Review: Netflix makes rare true-crime misstep with salacious series on L.A.’s Cecil Hotel

A room key from the Cecil Hotel
An image from “Crime Scene: The Vanishing at the Cecil Hotel,” Netflix’s docuseries about the notorious downtown L.A. establishment.

The first installment of Netflix’s anthology series “Crime Scene” explores the dark history of downtown Los Angeles’ Cecil Hotel — home to notorious serial killers, multiple murders, suicides and overdoses — via the mysterious 2013 death of 21-year-old Canadian university student Elisa Lam. Her body was found wedged in one of the water tanks atop the 19-story hotel that winter, and though the L.A. coroner ruled her death accidental, the bizarre circumstances around her demise continue to capture the imagination of true-crime buffs and Angelenos.

Directed by Joe Berlinger (“Conversations With a Killer: The Ted Bundy Tapes”), “Crime Scene: The Vanishing at the Cecil Hotel” purports to deconstruct the circumstances around Lam’s death, shedding new light on an old mystery. The Cecil’s sordid and violent past serves as a creepy backdrop for this particularly disturbing slice of L.A. history.

The four-part series about a hotel that isn’t exactly haunted, and a girl who may or may not have been murdered, is Netflix’s newest offering since establishing itself as a destination for true crime. But it’s hardly the best of the bunch. Because while there are essentially two stories here, neither is told in a terribly compelling way.

Initially, “The Vanishing at the Cecil Hotel” is a fascinating trip into the city’s past, from its aspirations as a respectable business and pleasure hub to its garish displays of wealth and glaring class disparities.


Chronicled here is the century-old hotel’s decline from a prominent tourist spot to a seedy crash pad for L.A.’s underbelly, including the chilling fact that “Night Stalker” Richard Ramirez resided in the Cecil during his horrific killing spree in the summer of 1985. Built in 1924, the Cecil was once a fashionable place for visitors to stay but began to decline in the ’30s and ’40s, as did the area around the grand hotel. Now Stay on Main — it was rebranded in 2011 — the hotel sits on the edge of skid row. It’s also the last place Lam was seen alive.

‘Crime Scene’ examines the sordid history of L.A.'s Cecil Hotel, including the 2013 death of Elisa Lam. Here’s a timeline of the case from The Times’ archive.

A woman walks down an empty hallway.
A scene from Episode 3 of “Crime Scene: The Vanishing at the Cecil Hotel.”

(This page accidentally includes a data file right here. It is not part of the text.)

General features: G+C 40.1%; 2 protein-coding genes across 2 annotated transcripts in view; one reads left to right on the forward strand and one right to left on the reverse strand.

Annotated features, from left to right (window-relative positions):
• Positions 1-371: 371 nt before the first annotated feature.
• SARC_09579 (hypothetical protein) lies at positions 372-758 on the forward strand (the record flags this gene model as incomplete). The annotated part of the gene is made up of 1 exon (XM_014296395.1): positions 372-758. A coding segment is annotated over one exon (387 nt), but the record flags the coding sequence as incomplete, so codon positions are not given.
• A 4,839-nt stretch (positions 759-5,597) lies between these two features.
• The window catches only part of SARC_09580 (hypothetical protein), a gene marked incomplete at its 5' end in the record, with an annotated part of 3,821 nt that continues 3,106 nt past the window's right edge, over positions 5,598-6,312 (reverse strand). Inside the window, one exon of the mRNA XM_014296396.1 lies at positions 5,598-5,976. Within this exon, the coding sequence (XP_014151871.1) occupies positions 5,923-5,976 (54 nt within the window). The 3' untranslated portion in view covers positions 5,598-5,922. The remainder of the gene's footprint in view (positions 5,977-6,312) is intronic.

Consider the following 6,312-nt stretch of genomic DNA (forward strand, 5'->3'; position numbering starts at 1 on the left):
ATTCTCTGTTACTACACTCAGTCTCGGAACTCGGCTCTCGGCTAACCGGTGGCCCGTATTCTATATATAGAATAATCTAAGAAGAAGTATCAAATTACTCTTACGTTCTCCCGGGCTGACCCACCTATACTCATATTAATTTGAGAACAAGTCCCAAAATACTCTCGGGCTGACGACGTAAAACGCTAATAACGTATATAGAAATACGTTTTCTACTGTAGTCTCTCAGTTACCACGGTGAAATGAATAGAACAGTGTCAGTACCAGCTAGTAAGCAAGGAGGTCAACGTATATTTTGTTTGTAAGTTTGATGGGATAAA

The series, however, fails to persuasively entwine the hotel’s past with Lam’s demise, relying instead on the salacious aspects of both storylines to drive the narrative.

At the time of her death, Lam, the daughter of Chinese immigrants and a student at the University of British Columbia, was vacationing in Los Angeles, where she had found a hotel that fit her meager budget. Then the story gets fuzzy, before turning downright ghoulish.

“The Vanishing at the Cecil Hotel” falls in love with the crime lore aspects of the case, and feels more exploitative than revealing, like a production from the far reaches of basic cable — but with a bigger budget, more archival footage and a narrative stretched out over multiple episodes. And unlike other successful Netflix series that have tackled infamous cases from new angles (“Night Stalker: The Hunt for a Serial Killer”; “Jeffrey Epstein: Filthy Rich”), “The Vanishing at the Cecil Hotel” fails to illuminate much about the circumstances around Lam’s death, even if the story itself may be unfamiliar to many outside Southern California. Netflix docuseries chronicling lesser-known tragedies, such as “The Trials of Gabriel Fernandez” or “The Keepers,” should have been used as guiding lights. They infused the whodunit aspects of their central cases with dogged research, nuanced subplots and emotional attachment to the victims.

The story about Lam and the Cecil Hotel rarely goes that deep, though it does feature interviews with a former hotel manager, past residents, retired LAPD homicide detectives, historians and amateur social media sleuths who are still obsessed with the case.

Lam’s disappearance and death became a preoccupation among true-crime podcasters and amateur Reddit sleuths after video went viral of her behaving strangely inside a Cecil Hotel elevator on the day of her disappearance. The LAPD had released the footage, which was captured by an elevator surveillance camera, in the hope that it might spur leads in the case. It generated countless theories from armchair detectives seeking to explain Lam’s actions on tape and connect them with her death.

A maintenance worker investigating guests’ complaints about the low pressure and discolored water coming out of their faucets led to the gruesome discovery of Lam’s body in a water tank on the roof of the aging building. The series makes a point of interviewing at least two guests from that time who recall the funny taste of the water when brushing their teeth, repeating much of what they’d already said in contemporaneous news clips included in the series.

Tawdry details such as these are the stock-in-trade of fictional films and TV series, and indeed several — including “Castle,” “How to Get Away With Murder” and “American Horror Story: Hotel” — have had plotlines reminiscent of the case. After all, there’s plenty of material to work with. Or get lost in, in the case of “Crime Scene.”

‘Crime Scene: The Vanishing at the Cecil Hotel’

Where: Netflix

When: Anytime

Rating: Not rated